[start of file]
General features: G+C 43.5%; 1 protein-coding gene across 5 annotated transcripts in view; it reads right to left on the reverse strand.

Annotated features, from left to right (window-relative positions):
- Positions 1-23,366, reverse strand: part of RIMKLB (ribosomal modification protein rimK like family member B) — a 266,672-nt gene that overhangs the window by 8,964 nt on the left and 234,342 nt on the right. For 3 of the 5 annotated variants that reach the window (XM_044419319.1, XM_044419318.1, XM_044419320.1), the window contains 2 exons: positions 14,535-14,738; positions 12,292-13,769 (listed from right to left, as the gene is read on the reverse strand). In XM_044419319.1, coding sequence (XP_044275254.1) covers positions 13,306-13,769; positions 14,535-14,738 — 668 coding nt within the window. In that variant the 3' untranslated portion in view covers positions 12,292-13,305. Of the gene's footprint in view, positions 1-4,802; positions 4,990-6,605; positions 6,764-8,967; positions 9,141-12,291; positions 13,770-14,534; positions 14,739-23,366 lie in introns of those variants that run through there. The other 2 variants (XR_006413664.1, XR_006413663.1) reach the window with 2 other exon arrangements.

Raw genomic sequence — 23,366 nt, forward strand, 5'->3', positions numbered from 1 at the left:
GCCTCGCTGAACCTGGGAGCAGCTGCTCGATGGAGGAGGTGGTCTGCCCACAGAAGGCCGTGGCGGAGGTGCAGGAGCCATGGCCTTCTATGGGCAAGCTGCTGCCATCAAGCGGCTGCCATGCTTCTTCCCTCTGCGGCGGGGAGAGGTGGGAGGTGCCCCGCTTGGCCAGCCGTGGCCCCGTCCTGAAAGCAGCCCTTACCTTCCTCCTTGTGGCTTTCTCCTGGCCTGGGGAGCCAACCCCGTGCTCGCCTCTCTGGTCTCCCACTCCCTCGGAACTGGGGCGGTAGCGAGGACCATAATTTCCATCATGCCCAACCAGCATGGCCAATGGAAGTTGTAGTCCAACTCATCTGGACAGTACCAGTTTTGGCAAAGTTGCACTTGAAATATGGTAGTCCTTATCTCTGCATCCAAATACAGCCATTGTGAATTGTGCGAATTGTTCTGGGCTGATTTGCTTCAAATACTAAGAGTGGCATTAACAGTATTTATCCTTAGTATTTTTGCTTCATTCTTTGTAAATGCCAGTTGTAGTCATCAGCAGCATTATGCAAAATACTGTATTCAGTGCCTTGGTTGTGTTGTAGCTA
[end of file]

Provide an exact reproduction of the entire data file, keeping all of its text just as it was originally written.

General features: G+C 43.5%; 1 protein-coding gene across 5 annotated transcripts in view; it reads right to left on the reverse strand.

Annotated features, from left to right (window-relative positions):
- Positions 1-23,366, reverse strand: part of RIMKLB (ribosomal modification protein rimK like family member B) — a 266,672-nt gene that overhangs the window by 8,964 nt on the left and 234,342 nt on the right. For 3 of the 5 annotated variants that reach the window (XM_044419319.1, XM_044419318.1, XM_044419320.1), the window contains 2 exons: positions 14,535-14,738; positions 12,292-13,769 (listed from right to left, as the gene is read on the reverse strand). In XM_044419319.1, coding sequence (XP_044275254.1) covers positions 13,306-13,769; positions 14,535-14,738 — 668 coding nt within the window. In that variant the 3' untranslated portion in view covers positions 12,292-13,305. Of the gene's footprint in view, positions 1-4,802; positions 4,990-6,605; positions 6,764-8,967; positions 9,141-12,291; positions 13,770-14,534; positions 14,739-23,366 lie in introns of those variants that run through there. The other 2 variants (XR_006413664.1, XR_006413663.1) reach the window with 2 other exon arrangements.

Raw genomic sequence — 23,366 nt, forward strand, 5'->3', positions numbered from 1 at the left:
GCCTCGCTGAACCTGGGAGCAGCTGCTCGATGGAGGAGGTGGTCTGCCCACAGAAGGCCGTGGCGGAGGTGCAGGAGCCATGGCCTTCTATGGGCAAGCTGCTGCCATCAAGCGGCTGCCATGCTTCTTCCCTCTGCGGCGGGGAGAGGTGGGAGGTGCCCCGCTTGGCCAGCCGTGGCCCCGTCCTGAAAGCAGCCCTTACCTTCCTCCTTGTGGCTTTCTCCTGGCCTGGGGAGCCAACCCCGTGCTCGCCTCTCTGGTCTCCCACTCCCTCGGAACTGGGGCGGTAGCGAGGACCATAATTTCCATCATGCCCAACCAGCATGGCCAATGGAAGTTGTAGTCCAACTCATCTGGACAGTACCAGTTTTGGCAAAGTTGCACTTGAAATATGGTAGTCCTTATCTCTGCATCCAAATACAGCCATTGTGAATTGTGCGAATTGTTCTGGGCTGATTTGCTTCAAATACTAAGAGTGGCATTAACAGTATTTATCCTTAGTATTTTTGCTTCATTCTTTGTAAATGCCAGTTGTAGTCATCAGCAGCATTATGCAAAATACTGTATTCAGTGCCTTGGTTGTGTTGTAGCTA